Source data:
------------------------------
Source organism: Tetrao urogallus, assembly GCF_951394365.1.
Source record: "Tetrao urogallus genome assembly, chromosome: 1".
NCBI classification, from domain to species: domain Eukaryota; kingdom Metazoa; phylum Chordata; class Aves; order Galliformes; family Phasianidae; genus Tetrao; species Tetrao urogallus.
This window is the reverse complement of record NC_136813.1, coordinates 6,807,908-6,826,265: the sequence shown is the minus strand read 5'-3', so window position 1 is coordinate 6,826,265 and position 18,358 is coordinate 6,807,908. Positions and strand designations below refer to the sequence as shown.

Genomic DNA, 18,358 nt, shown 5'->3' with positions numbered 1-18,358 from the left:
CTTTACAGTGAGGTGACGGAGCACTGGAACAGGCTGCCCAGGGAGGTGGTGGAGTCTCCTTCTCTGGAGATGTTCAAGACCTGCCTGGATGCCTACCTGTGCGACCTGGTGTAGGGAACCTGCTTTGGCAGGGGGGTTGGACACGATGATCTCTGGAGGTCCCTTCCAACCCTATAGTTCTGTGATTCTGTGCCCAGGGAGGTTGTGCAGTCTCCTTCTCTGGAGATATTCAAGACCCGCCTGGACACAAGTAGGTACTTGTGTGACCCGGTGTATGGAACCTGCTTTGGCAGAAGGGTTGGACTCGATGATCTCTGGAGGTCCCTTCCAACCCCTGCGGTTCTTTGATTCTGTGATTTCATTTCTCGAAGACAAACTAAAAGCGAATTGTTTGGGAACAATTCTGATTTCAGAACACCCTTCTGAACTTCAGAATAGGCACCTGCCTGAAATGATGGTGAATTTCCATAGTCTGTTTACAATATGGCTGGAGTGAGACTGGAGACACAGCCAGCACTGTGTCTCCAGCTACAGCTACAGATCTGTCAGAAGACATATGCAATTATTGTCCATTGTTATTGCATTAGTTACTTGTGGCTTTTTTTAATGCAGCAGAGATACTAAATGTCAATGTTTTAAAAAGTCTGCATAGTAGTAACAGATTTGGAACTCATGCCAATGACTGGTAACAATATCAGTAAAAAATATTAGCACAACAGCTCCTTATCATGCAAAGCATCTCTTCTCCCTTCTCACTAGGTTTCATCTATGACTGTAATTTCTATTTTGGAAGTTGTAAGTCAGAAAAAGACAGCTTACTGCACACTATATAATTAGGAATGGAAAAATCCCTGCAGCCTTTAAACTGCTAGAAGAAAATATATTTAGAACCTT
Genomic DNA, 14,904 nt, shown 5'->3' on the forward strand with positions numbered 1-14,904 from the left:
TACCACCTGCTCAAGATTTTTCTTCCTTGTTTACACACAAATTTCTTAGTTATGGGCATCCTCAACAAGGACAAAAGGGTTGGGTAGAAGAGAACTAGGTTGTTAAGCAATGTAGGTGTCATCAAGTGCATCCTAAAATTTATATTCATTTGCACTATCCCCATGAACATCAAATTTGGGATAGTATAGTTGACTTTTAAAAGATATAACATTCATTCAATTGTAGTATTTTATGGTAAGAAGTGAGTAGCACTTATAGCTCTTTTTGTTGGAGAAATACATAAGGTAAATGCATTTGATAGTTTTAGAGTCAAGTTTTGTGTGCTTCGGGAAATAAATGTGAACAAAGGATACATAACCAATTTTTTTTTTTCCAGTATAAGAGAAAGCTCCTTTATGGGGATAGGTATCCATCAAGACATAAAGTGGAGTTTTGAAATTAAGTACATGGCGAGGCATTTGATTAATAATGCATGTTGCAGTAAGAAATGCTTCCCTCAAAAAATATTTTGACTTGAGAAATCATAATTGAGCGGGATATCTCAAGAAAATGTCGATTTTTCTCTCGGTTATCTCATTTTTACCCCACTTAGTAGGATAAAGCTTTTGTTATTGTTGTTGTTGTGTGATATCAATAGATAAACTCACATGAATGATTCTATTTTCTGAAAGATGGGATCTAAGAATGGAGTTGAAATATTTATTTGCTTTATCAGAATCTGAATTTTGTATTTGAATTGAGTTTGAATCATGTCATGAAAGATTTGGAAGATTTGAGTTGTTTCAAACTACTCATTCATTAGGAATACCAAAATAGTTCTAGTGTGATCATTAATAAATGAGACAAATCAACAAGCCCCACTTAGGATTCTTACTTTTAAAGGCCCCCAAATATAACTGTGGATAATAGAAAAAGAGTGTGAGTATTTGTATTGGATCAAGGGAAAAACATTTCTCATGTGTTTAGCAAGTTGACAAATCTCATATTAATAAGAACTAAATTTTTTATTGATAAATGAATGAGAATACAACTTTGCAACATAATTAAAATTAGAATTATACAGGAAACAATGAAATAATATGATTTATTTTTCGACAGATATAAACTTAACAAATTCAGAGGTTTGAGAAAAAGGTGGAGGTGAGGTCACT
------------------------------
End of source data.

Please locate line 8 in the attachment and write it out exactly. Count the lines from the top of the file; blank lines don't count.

TACCACCTGCTCAAGATTTTTCTTCCTTGTTTACACACAAATTTCTTAGTTATGGGCATCCTCAACAAGGACAAAAGGGTTGGGTAGAAGAGAACTAGGTTGTTAAGCAATGTAGGTGTCATCAAGTGCATCCTAAAATTTATATTCATTTGCACTATCCCCATGAACATCAAATTTGGGATAGTATAGTTGACTTTTAAAAGATATAACATTCATTCAATTGTAGTATTTTATGGTAAGAAGTGAGTAGCACTTATAGCTCTTTTTGTTGGAGAAATACATAAGGTAAATGCATTTGATAGTTTTAGAGTCAAGTTTTGTGTGCTTCGGGAAATAAATGTGAACAAAGGATACATAACCAATTTTTTTTTTTCCAGTATAAGAGAAAGCTCCTTTATGGGGATAGGTATCCATCAAGACATAAAGTGGAGTTTTGAAATTAAGTACATGGCGAGGCATTTGATTAATAATGCATGTTGCAGTAAGAAATGCTTCCCTCAAAAAATATTTTGACTTGAGAAATCATAATTGAGCGGGATATCTCAAGAAAATGTCGATTTTTCTCTCGGTTATCTCATTTTTACCCCACTTAGTAGGATAAAGCTTTTGTTATTGTTGTTGTTGTGTGATATCAATAGATAAACTCACATGAATGATTCTATTTTCTGAAAGATGGGATCTAAGAATGGAGTTGAAATATTTATTTGCTTTATCAGAATCTGAATTTTGTATTTGAATTGAGTTTGAATCATGTCATGAAAGATTTGGAAGATTTGAGTTGTTTCAAACTACTCATTCATTAGGAATACCAAAATAGTTCTAGTGTGATCATTAATAAATGAGACAAATCAACAAGCCCCACTTAGGATTCTTACTTTTAAAGGCCCCCAAATATAACTGTGGATAATAGAAAAAGAGTGTGAGTATTTGTATTGGATCAAGGGAAAAACATTTCTCATGTGTTTAGCAAGTTGACAAATCTCATATTAATAAGAACTAAATTTTTTATTGATAAATGAATGAGAATACAACTTTGCAACATAATTAAAATTAGAATTATACAGGAAACAATGAAATAATATGATTTATTTTTCGACAGATATAAACTTAACAAATTCAGAGGTTTGAGAAAAAGGTGGAGGTGAGGTCACT